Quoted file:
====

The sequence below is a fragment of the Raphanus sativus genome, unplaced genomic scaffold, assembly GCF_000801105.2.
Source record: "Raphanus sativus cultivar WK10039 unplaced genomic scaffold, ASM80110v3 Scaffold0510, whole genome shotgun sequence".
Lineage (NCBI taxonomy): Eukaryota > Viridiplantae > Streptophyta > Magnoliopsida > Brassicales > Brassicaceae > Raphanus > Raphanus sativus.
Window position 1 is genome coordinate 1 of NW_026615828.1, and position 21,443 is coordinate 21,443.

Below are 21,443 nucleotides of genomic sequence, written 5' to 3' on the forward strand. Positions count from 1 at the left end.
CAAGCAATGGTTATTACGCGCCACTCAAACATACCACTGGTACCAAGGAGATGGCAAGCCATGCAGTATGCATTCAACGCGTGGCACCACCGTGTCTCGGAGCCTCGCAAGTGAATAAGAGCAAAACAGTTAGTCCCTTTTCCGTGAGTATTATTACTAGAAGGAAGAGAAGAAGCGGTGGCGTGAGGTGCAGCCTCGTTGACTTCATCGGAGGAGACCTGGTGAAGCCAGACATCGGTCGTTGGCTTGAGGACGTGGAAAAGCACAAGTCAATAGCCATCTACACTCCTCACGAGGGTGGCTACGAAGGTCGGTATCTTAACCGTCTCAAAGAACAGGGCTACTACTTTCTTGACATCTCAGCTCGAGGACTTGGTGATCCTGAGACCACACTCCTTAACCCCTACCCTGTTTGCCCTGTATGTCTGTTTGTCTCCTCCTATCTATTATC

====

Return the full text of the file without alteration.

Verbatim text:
The sequence below is a fragment of the Raphanus sativus genome, unplaced genomic scaffold, assembly GCF_000801105.2.
Source record: "Raphanus sativus cultivar WK10039 unplaced genomic scaffold, ASM80110v3 Scaffold0510, whole genome shotgun sequence".
Lineage (NCBI taxonomy): Eukaryota > Viridiplantae > Streptophyta > Magnoliopsida > Brassicales > Brassicaceae > Raphanus > Raphanus sativus.
Window position 1 is genome coordinate 1 of NW_026615828.1, and position 21,443 is coordinate 21,443.

Below are 21,443 nucleotides of genomic sequence, written 5' to 3' on the forward strand. Positions count from 1 at the left end.
CAAGCAATGGTTATTACGCGCCACTCAAACATACCACTGGTACCAAGGAGATGGCAAGCCATGCAGTATGCATTCAACGCGTGGCACCACCGTGTCTCGGAGCCTCGCAAGTGAATAAGAGCAAAACAGTTAGTCCCTTTTCCGTGAGTATTATTACTAGAAGGAAGAGAAGAAGCGGTGGCGTGAGGTGCAGCCTCGTTGACTTCATCGGAGGAGACCTGGTGAAGCCAGACATCGGTCGTTGGCTTGAGGACGTGGAAAAGCACAAGTCAATAGCCATCTACACTCCTCACGAGGGTGGCTACGAAGGTCGGTATCTTAACCGTCTCAAAGAACAGGGCTACTACTTTCTTGACATCTCAGCTCGAGGACTTGGTGATCCTGAGACCACACTCCTTAACCCCTACCCTGTTTGCCCTGTATGTCTGTTTGTCTCCTCCTATCTATTATC